Link to get the book:

You can get your copy of ‘The Art of Happiness’ By Dalai Lama  from Here: 

Amazon.com and Amazon.in


Reviews of the book:

The Art of Happiness

by Dalai Lama XIV, Howard C. Cutler

Nearly every time you see him, he’s laughing, or at least smiling. And he makes everyone else around him feel like smiling. He’s the Dalai Lama, the spiritual and temporal leader of Tibet, a Nobel Prize winner, and an increasingly popular speaker and statesman. What’s more, he’ll tell you that happiness is the purpose of life, and that “the very motion of our life is towards happiness.” How to get there has always been the question. He’s tried to answer it before, but he’s never had the help of a psychiatrist to get the message across in a context we can easily understand. Through conversations, stories, and meditations, the Dalai Lama shows us how to defeat day-to-day anxiety, insecurity, anger, and discouragement. Together with Dr. Cutler, he explores many facets of everyday life, including relationships, loss, and the pursuit of wealth, to illustrate how to ride through life’s obstacles on a deep and abiding source of inner peace. 

This review was taken from Goodreads.com


In this unique and important book, one of the world’s great spiritual leaders offers his practical wisdom and advice on how we can overcome everyday human problems and achieve lasting happiness.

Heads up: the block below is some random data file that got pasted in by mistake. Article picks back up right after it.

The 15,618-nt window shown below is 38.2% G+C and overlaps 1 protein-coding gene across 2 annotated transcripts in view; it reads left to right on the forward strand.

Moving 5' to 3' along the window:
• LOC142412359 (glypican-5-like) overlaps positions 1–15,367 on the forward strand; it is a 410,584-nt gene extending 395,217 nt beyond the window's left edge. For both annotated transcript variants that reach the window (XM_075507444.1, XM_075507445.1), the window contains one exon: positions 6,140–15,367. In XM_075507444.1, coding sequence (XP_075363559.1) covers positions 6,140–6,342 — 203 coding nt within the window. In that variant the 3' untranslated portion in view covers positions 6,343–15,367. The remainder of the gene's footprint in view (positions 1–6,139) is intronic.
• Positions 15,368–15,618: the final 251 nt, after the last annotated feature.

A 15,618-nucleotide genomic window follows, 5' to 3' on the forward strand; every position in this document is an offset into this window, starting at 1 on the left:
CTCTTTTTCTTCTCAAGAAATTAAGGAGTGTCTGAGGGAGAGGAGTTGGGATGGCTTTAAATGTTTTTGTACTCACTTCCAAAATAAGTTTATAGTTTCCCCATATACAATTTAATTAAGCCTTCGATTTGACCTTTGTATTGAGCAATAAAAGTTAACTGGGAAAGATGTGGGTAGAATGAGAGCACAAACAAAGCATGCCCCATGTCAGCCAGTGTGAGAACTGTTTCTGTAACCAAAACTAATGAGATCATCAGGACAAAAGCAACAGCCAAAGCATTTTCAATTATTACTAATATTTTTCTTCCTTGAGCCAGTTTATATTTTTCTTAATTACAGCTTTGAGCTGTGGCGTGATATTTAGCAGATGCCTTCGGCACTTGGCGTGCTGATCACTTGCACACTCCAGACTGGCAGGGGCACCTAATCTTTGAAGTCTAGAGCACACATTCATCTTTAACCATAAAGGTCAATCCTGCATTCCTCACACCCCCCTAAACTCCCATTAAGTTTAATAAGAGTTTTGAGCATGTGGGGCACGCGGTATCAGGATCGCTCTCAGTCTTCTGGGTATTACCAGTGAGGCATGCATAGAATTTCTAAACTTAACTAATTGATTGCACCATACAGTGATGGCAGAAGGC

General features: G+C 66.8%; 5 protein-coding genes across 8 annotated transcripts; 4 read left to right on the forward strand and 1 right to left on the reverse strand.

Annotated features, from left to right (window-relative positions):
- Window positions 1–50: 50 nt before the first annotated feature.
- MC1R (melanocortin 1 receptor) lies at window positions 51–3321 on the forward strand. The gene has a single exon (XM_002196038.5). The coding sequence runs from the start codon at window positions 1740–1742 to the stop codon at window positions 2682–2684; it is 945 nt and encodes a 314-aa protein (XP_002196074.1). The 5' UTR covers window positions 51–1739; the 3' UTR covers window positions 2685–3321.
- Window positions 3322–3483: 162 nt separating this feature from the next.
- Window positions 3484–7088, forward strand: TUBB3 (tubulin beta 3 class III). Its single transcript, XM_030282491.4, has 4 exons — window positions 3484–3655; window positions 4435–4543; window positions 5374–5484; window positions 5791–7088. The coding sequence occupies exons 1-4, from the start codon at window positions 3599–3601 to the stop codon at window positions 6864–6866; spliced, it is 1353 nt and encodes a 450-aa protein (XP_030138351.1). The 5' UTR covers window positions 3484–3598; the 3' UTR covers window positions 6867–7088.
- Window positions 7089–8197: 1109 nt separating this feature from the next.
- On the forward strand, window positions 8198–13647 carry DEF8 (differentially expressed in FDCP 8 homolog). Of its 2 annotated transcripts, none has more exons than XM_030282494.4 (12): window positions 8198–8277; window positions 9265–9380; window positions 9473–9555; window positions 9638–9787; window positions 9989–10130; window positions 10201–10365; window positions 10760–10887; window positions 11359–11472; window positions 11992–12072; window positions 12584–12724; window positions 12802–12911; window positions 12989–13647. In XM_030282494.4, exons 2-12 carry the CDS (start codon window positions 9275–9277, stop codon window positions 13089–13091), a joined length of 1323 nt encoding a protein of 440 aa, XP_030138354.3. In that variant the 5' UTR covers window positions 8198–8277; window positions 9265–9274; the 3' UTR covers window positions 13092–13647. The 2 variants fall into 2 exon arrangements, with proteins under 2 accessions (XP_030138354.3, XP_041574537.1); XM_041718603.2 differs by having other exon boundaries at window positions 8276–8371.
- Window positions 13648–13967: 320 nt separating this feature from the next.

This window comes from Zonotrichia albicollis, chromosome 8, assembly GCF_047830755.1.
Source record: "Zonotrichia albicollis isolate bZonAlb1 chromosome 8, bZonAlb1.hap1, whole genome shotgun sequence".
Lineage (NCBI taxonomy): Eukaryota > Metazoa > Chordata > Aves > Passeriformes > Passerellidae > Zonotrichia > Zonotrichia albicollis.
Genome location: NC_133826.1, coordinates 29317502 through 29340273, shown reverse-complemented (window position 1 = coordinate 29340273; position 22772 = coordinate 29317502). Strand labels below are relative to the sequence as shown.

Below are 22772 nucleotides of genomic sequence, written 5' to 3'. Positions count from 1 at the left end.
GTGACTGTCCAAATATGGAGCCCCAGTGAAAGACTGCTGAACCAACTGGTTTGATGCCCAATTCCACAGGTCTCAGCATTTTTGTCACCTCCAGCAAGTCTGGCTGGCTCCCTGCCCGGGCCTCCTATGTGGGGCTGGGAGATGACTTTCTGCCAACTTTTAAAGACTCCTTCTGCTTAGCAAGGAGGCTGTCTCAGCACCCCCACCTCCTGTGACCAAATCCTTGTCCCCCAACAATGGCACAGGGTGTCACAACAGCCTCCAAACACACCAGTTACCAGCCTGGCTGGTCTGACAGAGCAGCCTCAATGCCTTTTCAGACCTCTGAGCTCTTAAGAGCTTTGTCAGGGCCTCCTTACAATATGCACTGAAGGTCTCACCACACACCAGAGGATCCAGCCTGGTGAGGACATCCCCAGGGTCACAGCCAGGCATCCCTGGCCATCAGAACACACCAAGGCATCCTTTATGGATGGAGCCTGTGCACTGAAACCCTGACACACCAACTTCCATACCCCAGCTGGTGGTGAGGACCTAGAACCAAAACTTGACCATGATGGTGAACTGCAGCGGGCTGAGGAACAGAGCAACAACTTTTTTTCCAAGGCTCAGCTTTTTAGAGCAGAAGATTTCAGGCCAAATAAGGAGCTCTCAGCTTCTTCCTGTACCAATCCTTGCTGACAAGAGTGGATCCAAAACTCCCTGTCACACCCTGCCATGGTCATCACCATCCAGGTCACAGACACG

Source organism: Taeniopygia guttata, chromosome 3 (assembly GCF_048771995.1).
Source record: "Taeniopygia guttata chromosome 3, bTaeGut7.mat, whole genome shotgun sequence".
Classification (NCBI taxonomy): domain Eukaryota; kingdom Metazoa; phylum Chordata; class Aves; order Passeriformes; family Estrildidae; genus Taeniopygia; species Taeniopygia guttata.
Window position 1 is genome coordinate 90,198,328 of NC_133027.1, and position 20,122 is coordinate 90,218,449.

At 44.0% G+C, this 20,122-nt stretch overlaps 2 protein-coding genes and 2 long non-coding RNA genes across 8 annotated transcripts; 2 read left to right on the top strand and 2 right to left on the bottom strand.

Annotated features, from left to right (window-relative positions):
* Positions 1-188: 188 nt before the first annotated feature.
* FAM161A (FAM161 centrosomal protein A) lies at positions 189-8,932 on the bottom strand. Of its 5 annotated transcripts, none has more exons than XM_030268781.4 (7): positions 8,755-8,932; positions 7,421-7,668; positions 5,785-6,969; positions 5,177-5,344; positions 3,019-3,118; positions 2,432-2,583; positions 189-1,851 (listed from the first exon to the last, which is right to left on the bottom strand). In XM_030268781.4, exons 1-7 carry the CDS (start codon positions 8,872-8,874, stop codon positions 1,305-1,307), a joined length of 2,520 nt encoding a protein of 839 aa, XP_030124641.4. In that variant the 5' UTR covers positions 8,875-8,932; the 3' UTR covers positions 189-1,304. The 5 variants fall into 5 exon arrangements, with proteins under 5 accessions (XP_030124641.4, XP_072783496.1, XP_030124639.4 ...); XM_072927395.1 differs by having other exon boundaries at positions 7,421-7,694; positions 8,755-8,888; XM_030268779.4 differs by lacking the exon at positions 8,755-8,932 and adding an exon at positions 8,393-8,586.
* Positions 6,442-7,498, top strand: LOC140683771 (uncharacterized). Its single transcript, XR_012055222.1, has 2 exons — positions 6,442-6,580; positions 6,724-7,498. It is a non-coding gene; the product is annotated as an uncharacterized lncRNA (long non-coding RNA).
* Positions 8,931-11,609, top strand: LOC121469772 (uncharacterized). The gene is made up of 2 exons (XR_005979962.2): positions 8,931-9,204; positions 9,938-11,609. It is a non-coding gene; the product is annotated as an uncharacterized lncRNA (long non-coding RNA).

The Art of Happiness is a highly accessible guide for a western audience, combining the Dalai Lama’s eastern spiritual tradition with Dr. Howard C. Cutler’s western perspective. Covering all key areas of human experience, they apply the principles of Tibetan Buddhism to everyday problems and reveal how one can find balance and complete spiritual and mental freedom.

For the many who wish to understand more about the Dalai Lama’s approach to living, there has never been a book which brings his beliefs so vividly into the real world.

Review by Amazon.com


Leave a Reply

Fill in your details below or click an icon to log in:

WordPress.com Logo

You are commenting using your WordPress.com account. Log Out /  Change )

Google photo

You are commenting using your Google account. Log Out /  Change )

Twitter picture

You are commenting using your Twitter account. Log Out /  Change )

Facebook photo

You are commenting using your Facebook account. Log Out /  Change )

Connecting to %s